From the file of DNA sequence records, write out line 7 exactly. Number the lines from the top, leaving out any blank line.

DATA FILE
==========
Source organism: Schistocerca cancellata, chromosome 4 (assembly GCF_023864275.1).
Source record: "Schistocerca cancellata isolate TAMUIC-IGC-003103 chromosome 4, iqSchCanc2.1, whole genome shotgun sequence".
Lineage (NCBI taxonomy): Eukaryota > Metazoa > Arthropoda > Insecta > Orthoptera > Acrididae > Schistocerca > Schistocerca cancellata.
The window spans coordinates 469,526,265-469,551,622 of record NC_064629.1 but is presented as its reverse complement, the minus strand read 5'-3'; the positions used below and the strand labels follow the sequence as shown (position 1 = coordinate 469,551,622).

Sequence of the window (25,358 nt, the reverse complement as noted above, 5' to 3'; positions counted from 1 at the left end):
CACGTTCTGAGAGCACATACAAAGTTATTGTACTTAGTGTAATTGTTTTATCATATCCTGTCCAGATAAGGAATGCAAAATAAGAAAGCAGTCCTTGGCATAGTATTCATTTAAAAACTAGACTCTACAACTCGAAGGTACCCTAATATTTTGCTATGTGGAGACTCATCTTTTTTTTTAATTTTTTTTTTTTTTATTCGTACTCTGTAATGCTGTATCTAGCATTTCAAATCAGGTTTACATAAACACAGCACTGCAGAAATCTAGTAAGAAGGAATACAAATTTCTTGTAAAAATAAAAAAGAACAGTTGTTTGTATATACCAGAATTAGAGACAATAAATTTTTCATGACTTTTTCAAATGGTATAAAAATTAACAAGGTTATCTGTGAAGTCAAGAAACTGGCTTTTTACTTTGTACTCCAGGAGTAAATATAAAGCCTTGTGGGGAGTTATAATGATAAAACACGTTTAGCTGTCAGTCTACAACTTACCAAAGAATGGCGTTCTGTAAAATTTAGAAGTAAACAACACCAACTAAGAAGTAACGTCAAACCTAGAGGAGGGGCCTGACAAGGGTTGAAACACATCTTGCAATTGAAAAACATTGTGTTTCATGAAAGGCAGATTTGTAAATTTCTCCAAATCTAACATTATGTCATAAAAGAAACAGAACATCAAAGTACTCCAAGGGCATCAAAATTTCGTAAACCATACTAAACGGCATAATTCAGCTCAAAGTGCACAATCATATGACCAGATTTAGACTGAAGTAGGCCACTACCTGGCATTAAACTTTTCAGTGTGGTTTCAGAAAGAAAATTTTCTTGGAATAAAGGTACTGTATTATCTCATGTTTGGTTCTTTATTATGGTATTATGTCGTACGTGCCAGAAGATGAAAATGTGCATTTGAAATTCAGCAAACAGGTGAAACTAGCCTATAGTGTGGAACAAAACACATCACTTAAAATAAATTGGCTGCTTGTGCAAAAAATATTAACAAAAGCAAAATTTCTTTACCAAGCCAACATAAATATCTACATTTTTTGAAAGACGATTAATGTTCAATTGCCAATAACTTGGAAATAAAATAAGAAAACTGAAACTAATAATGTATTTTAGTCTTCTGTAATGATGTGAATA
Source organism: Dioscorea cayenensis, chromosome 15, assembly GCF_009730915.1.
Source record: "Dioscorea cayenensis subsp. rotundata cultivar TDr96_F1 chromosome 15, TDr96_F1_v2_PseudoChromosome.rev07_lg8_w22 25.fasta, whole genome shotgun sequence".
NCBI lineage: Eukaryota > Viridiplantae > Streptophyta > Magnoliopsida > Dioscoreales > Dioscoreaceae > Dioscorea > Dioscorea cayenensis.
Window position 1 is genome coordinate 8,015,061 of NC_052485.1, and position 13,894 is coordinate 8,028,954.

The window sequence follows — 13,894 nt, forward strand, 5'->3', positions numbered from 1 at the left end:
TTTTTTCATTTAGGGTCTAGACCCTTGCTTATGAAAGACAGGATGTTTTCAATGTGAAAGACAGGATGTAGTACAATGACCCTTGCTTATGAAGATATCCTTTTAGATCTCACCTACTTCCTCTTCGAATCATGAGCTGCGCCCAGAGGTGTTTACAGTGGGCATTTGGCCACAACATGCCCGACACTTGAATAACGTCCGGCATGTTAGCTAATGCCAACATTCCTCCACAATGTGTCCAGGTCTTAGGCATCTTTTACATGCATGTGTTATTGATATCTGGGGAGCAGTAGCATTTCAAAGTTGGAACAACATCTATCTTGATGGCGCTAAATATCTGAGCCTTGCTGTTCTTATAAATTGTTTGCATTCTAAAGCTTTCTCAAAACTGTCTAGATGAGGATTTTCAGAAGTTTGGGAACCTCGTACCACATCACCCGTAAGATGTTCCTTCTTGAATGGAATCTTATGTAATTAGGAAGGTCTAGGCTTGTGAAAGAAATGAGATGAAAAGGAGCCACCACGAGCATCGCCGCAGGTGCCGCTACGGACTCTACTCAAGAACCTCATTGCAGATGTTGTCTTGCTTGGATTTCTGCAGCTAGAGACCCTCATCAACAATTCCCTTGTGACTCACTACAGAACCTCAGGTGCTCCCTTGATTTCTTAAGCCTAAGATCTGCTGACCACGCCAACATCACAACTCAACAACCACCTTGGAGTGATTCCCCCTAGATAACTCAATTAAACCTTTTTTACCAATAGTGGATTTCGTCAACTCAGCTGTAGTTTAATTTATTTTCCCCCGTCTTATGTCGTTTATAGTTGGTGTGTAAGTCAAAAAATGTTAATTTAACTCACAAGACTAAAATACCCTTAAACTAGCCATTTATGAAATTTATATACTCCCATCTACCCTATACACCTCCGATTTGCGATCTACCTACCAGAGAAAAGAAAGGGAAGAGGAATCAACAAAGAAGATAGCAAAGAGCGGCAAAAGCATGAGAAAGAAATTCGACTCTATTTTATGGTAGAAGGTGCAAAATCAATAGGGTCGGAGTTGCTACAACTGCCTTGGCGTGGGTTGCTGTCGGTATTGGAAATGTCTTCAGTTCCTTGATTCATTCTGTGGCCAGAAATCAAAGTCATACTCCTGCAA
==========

Source organism: Dioscorea cayenensis, chromosome 15, assembly GCF_009730915.1.